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The Conversation: UH System to Require Vaccine; Jehovah’s Witnesses on Resuming Missions

AP Photo/David J. Phillip

University of Hawaii system to require COVID-19 vaccine for students; City Councilmember on Honolulu rail; Reality Check with Civil Beat; New York Times national editor shares new immigration book; Jehovah's Witnesses on resuming missions amid the pandemic

University of Hawaii system to require COVID-19 vaccine for students | Full Article

University of Hawaii
Credit University of Hawaii

The University of Hawaii announced it will require students to be vaccinated if they want to attend in-person classes and participate in on-campus activities this fall. The requirement hangs on the FDA's full approval of one of the three vaccines currently offered to adults and teens. We talked to UH President David Lassner to learn more. 

President of the University of Hawai‘i
David Lassner

City Councilmember Brandon Elefante wants the Honolulu rail to reach Ala Moana | Special Series

Credit Honolulu Authority for Rapid Transit

In our series about the $12 billion Honolulu rail project, we heard from Councilmember Heidi Tsuneyoshi about her request to pause the project at Middle Street and re-examine all the options. On Tuesday, we spoke to Councilmember Brandon Elefante, vice chair of the council’s transportation committee, who favors completing the rail to Ala Moana as planned. 

Brandon Elefante
Brandon Elefante, Honolulu City Councilmember

Reality Check with Civil Beat: Erosion at Kahana Bay on Maui | Full Article

Honolulu Civil Beat’s reality check Tuesday looked at the severe erosion problem on Maui’s west coast. "The ocean has destroyed condominium pool decks, cabanas, stairs and walkways. Seawalls installed to protect the shoreline have only worsened the problem," reporter Britanny Lyte wrote.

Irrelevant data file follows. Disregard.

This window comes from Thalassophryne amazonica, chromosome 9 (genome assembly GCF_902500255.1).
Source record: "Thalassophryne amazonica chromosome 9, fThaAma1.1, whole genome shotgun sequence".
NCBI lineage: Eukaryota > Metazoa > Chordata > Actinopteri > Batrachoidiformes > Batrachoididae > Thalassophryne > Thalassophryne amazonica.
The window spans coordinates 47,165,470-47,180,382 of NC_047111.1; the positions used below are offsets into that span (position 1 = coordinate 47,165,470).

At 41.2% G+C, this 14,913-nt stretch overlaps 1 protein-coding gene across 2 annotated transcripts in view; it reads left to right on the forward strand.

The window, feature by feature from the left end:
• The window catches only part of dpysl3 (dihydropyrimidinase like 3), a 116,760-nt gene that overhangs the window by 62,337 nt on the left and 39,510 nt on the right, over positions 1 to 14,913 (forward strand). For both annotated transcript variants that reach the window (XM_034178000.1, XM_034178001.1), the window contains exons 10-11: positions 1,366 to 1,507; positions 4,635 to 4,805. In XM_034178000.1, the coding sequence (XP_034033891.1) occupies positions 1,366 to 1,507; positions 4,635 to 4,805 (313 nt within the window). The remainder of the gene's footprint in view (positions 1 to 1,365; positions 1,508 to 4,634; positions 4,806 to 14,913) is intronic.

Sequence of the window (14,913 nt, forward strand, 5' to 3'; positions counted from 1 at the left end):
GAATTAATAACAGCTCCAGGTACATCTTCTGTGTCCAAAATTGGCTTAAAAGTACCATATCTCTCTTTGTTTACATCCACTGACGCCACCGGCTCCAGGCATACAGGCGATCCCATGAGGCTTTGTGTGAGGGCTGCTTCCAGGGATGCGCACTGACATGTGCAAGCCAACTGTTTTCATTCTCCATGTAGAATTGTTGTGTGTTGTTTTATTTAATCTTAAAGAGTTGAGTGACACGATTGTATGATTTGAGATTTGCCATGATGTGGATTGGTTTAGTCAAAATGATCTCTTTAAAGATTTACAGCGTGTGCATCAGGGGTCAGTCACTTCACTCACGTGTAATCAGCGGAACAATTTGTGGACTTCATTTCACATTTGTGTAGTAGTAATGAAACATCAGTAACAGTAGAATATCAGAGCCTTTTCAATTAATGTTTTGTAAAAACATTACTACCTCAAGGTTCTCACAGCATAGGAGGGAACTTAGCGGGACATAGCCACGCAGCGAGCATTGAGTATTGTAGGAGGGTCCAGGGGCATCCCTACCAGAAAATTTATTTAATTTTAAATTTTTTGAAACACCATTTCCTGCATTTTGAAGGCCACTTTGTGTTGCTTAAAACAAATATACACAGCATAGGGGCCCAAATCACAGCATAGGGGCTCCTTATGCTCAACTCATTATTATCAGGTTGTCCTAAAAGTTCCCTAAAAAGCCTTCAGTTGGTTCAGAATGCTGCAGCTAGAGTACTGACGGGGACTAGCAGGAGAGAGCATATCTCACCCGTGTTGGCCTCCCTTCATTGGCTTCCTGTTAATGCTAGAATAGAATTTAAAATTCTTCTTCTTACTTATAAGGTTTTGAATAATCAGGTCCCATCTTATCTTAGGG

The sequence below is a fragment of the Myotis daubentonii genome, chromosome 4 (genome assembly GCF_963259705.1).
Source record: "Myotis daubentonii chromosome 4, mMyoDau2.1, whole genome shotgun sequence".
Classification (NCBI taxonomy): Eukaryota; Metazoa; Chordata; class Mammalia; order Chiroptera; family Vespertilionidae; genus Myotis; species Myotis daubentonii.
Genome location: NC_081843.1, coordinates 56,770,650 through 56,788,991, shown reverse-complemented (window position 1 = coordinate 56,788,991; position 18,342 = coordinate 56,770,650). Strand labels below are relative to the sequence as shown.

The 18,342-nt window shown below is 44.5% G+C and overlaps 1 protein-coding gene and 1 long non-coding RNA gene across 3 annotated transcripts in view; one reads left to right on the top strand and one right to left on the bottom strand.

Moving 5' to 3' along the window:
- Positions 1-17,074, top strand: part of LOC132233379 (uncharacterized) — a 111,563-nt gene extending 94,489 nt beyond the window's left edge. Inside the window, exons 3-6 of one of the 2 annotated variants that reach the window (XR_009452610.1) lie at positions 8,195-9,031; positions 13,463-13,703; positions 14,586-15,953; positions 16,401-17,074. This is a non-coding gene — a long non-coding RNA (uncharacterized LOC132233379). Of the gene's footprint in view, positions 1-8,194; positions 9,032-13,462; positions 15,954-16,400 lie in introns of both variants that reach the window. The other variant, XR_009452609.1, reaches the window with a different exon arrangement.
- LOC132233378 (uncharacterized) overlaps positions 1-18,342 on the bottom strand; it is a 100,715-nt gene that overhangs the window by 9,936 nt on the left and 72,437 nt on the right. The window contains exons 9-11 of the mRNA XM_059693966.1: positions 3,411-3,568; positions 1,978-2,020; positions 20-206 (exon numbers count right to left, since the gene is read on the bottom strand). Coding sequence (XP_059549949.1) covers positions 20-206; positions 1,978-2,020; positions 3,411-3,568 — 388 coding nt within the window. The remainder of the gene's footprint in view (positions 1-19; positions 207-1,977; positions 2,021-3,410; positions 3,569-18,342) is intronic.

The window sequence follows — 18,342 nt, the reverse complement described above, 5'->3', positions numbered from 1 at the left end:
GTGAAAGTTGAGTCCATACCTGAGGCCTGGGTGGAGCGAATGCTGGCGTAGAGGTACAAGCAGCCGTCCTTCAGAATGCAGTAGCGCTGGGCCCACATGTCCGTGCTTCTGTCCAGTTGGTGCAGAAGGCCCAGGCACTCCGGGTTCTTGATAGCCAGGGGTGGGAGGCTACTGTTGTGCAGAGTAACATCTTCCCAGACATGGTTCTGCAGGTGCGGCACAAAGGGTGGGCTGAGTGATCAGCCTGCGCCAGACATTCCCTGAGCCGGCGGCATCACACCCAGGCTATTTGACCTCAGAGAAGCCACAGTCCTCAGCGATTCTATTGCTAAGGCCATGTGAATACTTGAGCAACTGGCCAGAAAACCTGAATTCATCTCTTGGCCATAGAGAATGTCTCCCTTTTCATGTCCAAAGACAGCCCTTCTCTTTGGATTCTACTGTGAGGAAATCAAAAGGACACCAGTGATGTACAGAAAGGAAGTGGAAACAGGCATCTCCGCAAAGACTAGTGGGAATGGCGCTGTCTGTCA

Reality Check for May 18, 2021
Honolulu Civil Beat reporter Brittany Lyte

New York Times national editor shares her literary deep dive into America's immigration | Event Link

Credit Lorin Klaris/Zocalo Public Square

It was curiosity about her family’s immigration story that sent a woman on a journey to determine who she should thank. Jia Lynn Yang’s research into our country’s immigration laws prompted her to write a book titled "One Mighty and Irresistible Tide: The Epic Struggle Over American Immigration, 1924 to 1965." It just won a Zócalo Book Prize and will be featured later this week in a virtual event. We got a chance to talk with her about the book and, in the process, learned of a local connection. 

Jia Lynn Yang
Jia Lynn Yang, author and New York Times national editor

Jehovah's Witnesses on resuming missions amid the pandemic

The pandemic caused the Jehovah's Witnesses to adapt their missionary efforts. But with an increase in vaccinations and travel to and from Hawaii on the rise, we wanted to know if they planned to resume outreach in the Aloha State and beyond. The Conversation’s Russell Subiono talked to Robert Hendriks, a national spokesman for the Jehovah’s Witnesses, to find out.

Robert Hendriks
Robert Hendriks, national spokesman for the Jehovah’s Witnesses


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Catherine Cruz is the host of The Conversation. Originally from Guam, she spent more than 30 years at KITV, covering beats from government to education. Contact her at
Russell Subiono is the executive producer of The Conversation. Born in Honolulu and raised on Hawaiʻi Island, he’s spent the last decade working in local film, television and radio. Contact him at
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